The form stopped and knelt. He could make out other forms behind it, but they were hazy and indistinct. Only the closest could be made out, and even then his face was lost in the shadows of his wide hat. "Do you wish to live?" he asked. Munabu only groaned and moved his head ever so slightly. "Even if your wounds are treated, you will be Tainted from the oni's touch," the stranger said, his voice still a whisper. "You can only survive if you accept my blessings. If you do, others will seek to kill you. Only through guile can you hope to survive. Do you understand?"

Munabu hesitated. He had received his appointment to the Legion for political reasons, and had feared he would be a disappointment to his family. He struggled with his weaknesses, keeping them hidden from his comrades and superiors. But now& now he had no choice. It was death or betrayal, and he was too fearful of death. "I do," he rasped. "Please, I do."

"Excellent," the stranger said. He waved his hand over Munabu's wounds, and suddenly there was clarity. It was a cold, distant sensation, almost as if he was observing himself from another vantage point, but he felt whole once more. He slowly climbed to his feet, studying his limbs with an odd detachment. "Everything must seem to be as it was before," the stranger said. "Even though nothing is."

"Who are you?"

"Names have power. I need no name," the man said. "We are your benefactors. Your patrons. Your masters."

At the stranger's words, Munabu suddenly became aware of others. There were a handful like himself, who appeared to have survived the battle, but of more interest there were others still. All around the courtyard, wherever there were shadows, a lone figure stood staring at him. He could not make out their features, but he found it did not trouble him. "What is it you wish of me?"

"You will return to your family and clan," the stranger said. "We will come to you now and again, and you will provide all the information we require. We will ask services of you, and you will perform them. They will be difficult, but you will discover you have& abilities, that will allow you to serve us properly."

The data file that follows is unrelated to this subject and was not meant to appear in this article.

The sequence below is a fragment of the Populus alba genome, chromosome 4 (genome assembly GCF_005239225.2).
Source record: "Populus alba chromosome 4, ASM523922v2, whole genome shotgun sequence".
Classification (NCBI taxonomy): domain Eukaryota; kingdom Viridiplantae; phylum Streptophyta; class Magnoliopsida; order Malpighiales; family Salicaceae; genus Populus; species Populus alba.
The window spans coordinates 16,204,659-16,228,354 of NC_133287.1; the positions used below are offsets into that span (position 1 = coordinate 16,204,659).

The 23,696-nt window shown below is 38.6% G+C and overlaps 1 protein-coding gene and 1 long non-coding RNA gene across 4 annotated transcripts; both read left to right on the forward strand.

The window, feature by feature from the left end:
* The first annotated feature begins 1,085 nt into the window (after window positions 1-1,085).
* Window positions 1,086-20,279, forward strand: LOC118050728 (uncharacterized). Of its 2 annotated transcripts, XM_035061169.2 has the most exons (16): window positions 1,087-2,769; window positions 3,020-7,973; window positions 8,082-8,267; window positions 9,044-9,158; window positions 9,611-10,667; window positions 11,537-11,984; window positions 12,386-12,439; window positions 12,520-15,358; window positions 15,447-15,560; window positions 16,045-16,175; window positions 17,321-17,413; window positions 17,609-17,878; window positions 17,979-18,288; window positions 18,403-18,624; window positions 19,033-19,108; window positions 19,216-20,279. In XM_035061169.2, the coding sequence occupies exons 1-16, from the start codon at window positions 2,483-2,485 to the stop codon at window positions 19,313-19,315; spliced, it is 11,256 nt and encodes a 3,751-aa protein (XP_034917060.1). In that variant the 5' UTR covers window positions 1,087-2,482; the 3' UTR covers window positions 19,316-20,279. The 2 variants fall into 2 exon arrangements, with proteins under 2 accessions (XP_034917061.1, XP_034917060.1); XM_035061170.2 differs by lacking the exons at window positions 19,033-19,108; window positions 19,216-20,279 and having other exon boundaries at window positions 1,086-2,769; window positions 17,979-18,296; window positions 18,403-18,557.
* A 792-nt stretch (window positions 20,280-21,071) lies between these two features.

Munabu nodded slowly. He stared at the others. One was a monk covered in tattoos of winding, serpentine dragons. He was smiling strangely, as if he had just been told some great secret. The other was a Crab woman, lean and athletic. Her kimono was torn in several places, and Munabu could still see the lingering wound around her midsection. It must have nearly torn her in half. Darkness seemed to seep into the wounds until they were closed, and the woman stared at her own hands as though she had never seen them before. "A powerful vessel," she muttered softly.

"Master," the monk said. He pointed toward the opposite end of the courtyard. There was another form still stirring there, and the stranger drifted over to it. Munabu followed almost without thinking, drifting behind his new master.

The thing lying on the courtyard was like a man, only larger. Its armor and flesh were different, somehow. Munabu could not identify why, but they seemed wrong to him. There were two gigantic moth wings protruding from the man's back. As he struggled to rise, Munabu could see that both his eyes had been torn out in the battle. This was no man at all, but some mad dream conjured by the Shadowlands. For whatever reason, Munabu felt no fear.

"An ashura," the stranger whispered. There was something like joy in his voice, although it was chilling to hear. "Magnificent."

----------------

Some time later
"Commander," the scout said, surveying the city around them. "Are you certain of our orders? There is so much here that has not been damaged."

Akodo Tamiko looked up at the young man with a stern expression, but it softened slightly as she saw the doubt on his face. He was young, no more than a year past his gempukku, perhaps, and from his wide-eyed expression she knew that he had neither seen the results of real battle nor been to the city before. "Listen to me very carefully," she said. "Do you understand why we are here?"

The young scout nodded. "Lord Nimuro has ordered& ordered that the city be destroyed," he said, looking downward.

"Yes," Tamiko answered. "And we will obey his orders, no matter how strange or unusual. He is our Champion, and a Lion's duty is to obey. If there are sins to be paid in the next life, I will face them knowing that I did not waver in my devotion to the Lion. Will you?"

"Yes," the scout nodded vigorously. "Yes, commander, I will."

"Then rejoin your patrol," she said. "The second battalion will be here shortly, and you are to have secured the perimeter."

The scout bowed sharply and disappeared, leaving Tamiko to smile slightly as he departed. Had she ever been so young and uncertain? Almost certainly. But she could not remember it, and perhaps that was for the best. She returned to the scroll detailing where each battalion would be arriving and when. The schedule was staggered, but ensured that advance groups like hers would never be long without reinforcements in the event that they discovered something particularly dangerous lurking in the city streets.